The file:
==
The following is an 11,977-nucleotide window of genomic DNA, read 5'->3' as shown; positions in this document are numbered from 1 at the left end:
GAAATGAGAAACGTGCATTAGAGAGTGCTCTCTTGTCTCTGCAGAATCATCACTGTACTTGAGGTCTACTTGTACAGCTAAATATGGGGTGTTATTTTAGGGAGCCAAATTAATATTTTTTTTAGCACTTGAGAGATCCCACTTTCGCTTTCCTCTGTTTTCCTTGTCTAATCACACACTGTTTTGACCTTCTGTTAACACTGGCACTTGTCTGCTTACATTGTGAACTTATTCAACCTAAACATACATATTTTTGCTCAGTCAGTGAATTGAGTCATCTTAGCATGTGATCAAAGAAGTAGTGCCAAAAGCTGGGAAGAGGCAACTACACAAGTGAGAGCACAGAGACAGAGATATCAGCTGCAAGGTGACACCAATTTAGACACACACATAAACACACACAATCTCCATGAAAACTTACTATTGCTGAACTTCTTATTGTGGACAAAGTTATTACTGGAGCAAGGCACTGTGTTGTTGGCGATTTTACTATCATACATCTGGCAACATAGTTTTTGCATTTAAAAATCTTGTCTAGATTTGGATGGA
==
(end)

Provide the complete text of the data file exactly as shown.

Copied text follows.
The following is an 11,977-nucleotide window of genomic DNA, read 5'->3' as shown; positions in this document are numbered from 1 at the left end:
GAAATGAGAAACGTGCATTAGAGAGTGCTCTCTTGTCTCTGCAGAATCATCACTGTACTTGAGGTCTACTTGTACAGCTAAATATGGGGTGTTATTTTAGGGAGCCAAATTAATATTTTTTTTAGCACTTGAGAGATCCCACTTTCGCTTTCCTCTGTTTTCCTTGTCTAATCACACACTGTTTTGACCTTCTGTTAACACTGGCACTTGTCTGCTTACATTGTGAACTTATTCAACCTAAACATACATATTTTTGCTCAGTCAGTGAATTGAGTCATCTTAGCATGTGATCAAAGAAGTAGTGCCAAAAGCTGGGAAGAGGCAACTACACAAGTGAGAGCACAGAGACAGAGATATCAGCTGCAAGGTGACACCAATTTAGACACACACATAAACACACACAATCTCCATGAAAACTTACTATTGCTGAACTTCTTATTGTGGACAAAGTTATTACTGGAGCAAGGCACTGTGTTGTTGGCGATTTTACTATCATACATCTGGCAACATAGTTTTTGCATTTAAAAATCTTGTCTAGATTTGGATGGA